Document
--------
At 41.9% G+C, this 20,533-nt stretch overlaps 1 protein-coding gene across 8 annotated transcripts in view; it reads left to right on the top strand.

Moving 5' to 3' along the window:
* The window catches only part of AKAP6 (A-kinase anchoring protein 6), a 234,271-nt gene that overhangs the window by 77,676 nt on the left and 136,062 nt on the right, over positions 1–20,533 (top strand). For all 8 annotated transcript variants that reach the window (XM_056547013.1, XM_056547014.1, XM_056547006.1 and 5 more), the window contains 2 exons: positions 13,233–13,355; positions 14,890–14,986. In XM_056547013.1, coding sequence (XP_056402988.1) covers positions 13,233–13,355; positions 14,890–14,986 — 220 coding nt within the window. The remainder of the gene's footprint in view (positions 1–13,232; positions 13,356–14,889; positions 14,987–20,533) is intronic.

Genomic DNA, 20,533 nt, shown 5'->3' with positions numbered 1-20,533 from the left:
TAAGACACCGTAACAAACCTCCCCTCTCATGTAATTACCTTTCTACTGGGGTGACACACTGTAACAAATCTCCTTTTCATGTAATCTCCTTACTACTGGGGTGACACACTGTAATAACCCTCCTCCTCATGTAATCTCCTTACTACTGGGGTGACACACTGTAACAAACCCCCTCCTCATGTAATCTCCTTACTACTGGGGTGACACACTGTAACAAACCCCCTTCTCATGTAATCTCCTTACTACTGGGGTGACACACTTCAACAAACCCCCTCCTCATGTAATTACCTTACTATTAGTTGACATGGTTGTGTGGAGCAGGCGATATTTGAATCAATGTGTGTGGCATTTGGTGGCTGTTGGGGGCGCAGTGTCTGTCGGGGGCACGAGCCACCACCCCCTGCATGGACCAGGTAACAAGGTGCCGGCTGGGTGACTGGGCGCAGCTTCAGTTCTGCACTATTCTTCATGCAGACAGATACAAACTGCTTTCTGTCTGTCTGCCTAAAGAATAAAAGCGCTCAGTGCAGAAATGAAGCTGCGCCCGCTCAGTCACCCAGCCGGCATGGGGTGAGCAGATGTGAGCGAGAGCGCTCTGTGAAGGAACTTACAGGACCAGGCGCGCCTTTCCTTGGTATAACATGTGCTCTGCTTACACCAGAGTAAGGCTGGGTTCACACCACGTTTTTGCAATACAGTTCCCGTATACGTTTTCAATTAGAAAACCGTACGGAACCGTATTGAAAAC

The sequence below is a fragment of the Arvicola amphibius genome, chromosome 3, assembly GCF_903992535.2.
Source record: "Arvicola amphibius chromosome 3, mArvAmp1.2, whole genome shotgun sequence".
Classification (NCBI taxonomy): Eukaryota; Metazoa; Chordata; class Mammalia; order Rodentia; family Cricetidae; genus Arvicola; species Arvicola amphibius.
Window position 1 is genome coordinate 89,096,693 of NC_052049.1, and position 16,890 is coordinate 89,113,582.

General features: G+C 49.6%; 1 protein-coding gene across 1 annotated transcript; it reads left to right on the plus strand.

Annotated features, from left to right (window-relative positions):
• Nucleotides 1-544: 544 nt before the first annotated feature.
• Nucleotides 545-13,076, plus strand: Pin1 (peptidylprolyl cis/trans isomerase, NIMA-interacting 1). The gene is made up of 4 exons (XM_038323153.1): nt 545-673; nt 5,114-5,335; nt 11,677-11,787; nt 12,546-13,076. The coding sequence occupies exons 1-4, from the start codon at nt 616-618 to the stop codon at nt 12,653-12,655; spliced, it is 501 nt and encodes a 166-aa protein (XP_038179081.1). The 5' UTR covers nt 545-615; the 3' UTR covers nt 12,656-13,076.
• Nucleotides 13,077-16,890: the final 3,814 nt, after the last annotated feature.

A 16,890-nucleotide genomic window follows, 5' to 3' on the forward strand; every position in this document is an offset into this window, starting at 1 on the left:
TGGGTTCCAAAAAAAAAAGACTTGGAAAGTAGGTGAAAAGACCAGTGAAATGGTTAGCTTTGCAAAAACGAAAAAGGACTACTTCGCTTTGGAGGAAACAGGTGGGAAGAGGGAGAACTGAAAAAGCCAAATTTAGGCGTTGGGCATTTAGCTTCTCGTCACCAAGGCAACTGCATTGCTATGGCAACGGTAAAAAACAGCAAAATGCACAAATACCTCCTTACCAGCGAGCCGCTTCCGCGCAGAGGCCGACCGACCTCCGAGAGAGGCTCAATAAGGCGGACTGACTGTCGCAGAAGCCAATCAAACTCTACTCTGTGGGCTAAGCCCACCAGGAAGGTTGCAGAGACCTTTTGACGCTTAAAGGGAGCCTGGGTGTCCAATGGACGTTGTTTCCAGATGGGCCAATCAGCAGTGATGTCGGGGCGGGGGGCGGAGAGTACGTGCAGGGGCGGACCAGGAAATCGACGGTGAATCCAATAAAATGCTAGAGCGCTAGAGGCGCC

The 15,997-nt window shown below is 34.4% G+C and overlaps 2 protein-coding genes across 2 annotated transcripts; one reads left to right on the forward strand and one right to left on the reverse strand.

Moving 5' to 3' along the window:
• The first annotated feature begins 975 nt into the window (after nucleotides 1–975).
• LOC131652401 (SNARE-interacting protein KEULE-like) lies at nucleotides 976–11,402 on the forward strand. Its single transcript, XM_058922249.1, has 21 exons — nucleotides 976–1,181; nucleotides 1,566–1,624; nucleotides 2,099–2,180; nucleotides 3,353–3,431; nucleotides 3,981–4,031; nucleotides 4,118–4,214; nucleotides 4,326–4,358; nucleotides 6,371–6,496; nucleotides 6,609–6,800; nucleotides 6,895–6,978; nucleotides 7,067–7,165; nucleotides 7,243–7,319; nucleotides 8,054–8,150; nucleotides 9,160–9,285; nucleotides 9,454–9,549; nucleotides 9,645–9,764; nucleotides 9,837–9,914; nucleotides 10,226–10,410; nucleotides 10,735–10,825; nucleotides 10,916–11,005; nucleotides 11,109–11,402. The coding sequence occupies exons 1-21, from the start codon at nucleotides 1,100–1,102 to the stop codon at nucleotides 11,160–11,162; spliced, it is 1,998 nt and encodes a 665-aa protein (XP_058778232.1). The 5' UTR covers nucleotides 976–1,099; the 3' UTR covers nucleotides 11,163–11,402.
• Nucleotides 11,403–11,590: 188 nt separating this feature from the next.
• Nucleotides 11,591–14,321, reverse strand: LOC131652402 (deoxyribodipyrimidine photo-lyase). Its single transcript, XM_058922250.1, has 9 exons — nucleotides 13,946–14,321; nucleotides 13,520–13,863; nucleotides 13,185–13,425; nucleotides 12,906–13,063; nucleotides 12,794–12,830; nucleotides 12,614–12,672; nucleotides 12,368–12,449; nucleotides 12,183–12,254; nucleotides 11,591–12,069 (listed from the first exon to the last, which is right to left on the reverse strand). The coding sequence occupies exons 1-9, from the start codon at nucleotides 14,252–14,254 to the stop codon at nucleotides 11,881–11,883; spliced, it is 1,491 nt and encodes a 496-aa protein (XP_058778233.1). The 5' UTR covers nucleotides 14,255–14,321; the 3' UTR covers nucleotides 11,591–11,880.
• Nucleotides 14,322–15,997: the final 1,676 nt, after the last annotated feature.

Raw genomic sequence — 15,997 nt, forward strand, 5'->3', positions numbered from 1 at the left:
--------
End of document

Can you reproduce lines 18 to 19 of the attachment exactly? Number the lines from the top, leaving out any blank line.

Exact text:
Moving 5' to 3' along the window:
• The first annotated feature begins 975 nt into the window (after nucleotides 1–975).